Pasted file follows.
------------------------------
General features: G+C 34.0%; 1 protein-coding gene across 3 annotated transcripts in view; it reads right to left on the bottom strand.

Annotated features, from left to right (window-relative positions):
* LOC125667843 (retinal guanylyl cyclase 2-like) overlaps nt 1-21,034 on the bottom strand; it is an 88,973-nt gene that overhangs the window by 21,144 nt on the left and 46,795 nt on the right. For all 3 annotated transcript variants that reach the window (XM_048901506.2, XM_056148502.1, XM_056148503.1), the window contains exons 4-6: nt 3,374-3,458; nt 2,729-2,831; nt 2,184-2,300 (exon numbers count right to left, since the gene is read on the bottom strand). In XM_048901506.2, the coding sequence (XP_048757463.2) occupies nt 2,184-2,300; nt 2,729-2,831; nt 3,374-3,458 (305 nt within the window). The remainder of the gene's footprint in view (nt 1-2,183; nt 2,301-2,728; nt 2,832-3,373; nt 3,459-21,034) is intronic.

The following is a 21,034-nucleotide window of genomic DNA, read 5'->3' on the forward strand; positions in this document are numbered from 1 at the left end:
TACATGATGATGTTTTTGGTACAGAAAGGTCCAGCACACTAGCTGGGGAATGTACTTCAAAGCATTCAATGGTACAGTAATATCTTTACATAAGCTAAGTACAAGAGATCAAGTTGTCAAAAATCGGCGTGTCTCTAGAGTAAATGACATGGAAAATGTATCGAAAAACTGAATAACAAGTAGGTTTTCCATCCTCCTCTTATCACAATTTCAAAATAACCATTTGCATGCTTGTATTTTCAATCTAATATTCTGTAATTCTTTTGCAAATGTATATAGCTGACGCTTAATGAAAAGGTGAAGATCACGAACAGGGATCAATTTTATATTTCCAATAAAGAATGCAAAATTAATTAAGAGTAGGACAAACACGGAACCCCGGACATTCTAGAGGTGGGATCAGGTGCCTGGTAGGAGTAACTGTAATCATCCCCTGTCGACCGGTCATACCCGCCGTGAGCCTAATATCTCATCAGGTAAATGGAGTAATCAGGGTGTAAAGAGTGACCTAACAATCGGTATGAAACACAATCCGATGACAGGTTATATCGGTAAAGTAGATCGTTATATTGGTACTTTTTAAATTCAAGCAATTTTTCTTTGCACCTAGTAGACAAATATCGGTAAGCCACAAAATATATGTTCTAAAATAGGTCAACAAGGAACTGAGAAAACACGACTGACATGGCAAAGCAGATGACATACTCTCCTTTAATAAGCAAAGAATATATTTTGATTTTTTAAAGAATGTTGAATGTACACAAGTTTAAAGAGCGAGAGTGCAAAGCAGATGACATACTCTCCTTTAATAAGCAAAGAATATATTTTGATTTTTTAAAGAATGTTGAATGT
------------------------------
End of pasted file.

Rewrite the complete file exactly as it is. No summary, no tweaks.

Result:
General features: G+C 34.0%; 1 protein-coding gene across 3 annotated transcripts in view; it reads right to left on the bottom strand.

Annotated features, from left to right (window-relative positions):
* LOC125667843 (retinal guanylyl cyclase 2-like) overlaps nt 1-21,034 on the bottom strand; it is an 88,973-nt gene that overhangs the window by 21,144 nt on the left and 46,795 nt on the right. For all 3 annotated transcript variants that reach the window (XM_048901506.2, XM_056148502.1, XM_056148503.1), the window contains exons 4-6: nt 3,374-3,458; nt 2,729-2,831; nt 2,184-2,300 (exon numbers count right to left, since the gene is read on the bottom strand). In XM_048901506.2, the coding sequence (XP_048757463.2) occupies nt 2,184-2,300; nt 2,729-2,831; nt 3,374-3,458 (305 nt within the window). The remainder of the gene's footprint in view (nt 1-2,183; nt 2,301-2,728; nt 2,832-3,373; nt 3,459-21,034) is intronic.

The following is a 21,034-nucleotide window of genomic DNA, read 5'->3' on the forward strand; positions in this document are numbered from 1 at the left end:
TACATGATGATGTTTTTGGTACAGAAAGGTCCAGCACACTAGCTGGGGAATGTACTTCAAAGCATTCAATGGTACAGTAATATCTTTACATAAGCTAAGTACAAGAGATCAAGTTGTCAAAAATCGGCGTGTCTCTAGAGTAAATGACATGGAAAATGTATCGAAAAACTGAATAACAAGTAGGTTTTCCATCCTCCTCTTATCACAATTTCAAAATAACCATTTGCATGCTTGTATTTTCAATCTAATATTCTGTAATTCTTTTGCAAATGTATATAGCTGACGCTTAATGAAAAGGTGAAGATCACGAACAGGGATCAATTTTATATTTCCAATAAAGAATGCAAAATTAATTAAGAGTAGGACAAACACGGAACCCCGGACATTCTAGAGGTGGGATCAGGTGCCTGGTAGGAGTAACTGTAATCATCCCCTGTCGACCGGTCATACCCGCCGTGAGCCTAATATCTCATCAGGTAAATGGAGTAATCAGGGTGTAAAGAGTGACCTAACAATCGGTATGAAACACAATCCGATGACAGGTTATATCGGTAAAGTAGATCGTTATATTGGTACTTTTTAAATTCAAGCAATTTTTCTTTGCACCTAGTAGACAAATATCGGTAAGCCACAAAATATATGTTCTAAAATAGGTCAACAAGGAACTGAGAAAACACGACTGACATGGCAAAGCAGATGACATACTCTCCTTTAATAAGCAAAGAATATATTTTGATTTTTTAAAGAATGTTGAATGTACACAAGTTTAAAGAGCGAGAGTGCAAAGCAGATGACATACTCTCCTTTAATAAGCAAAGAATATATTTTGATTTTTTAAAGAATGTTGAATGT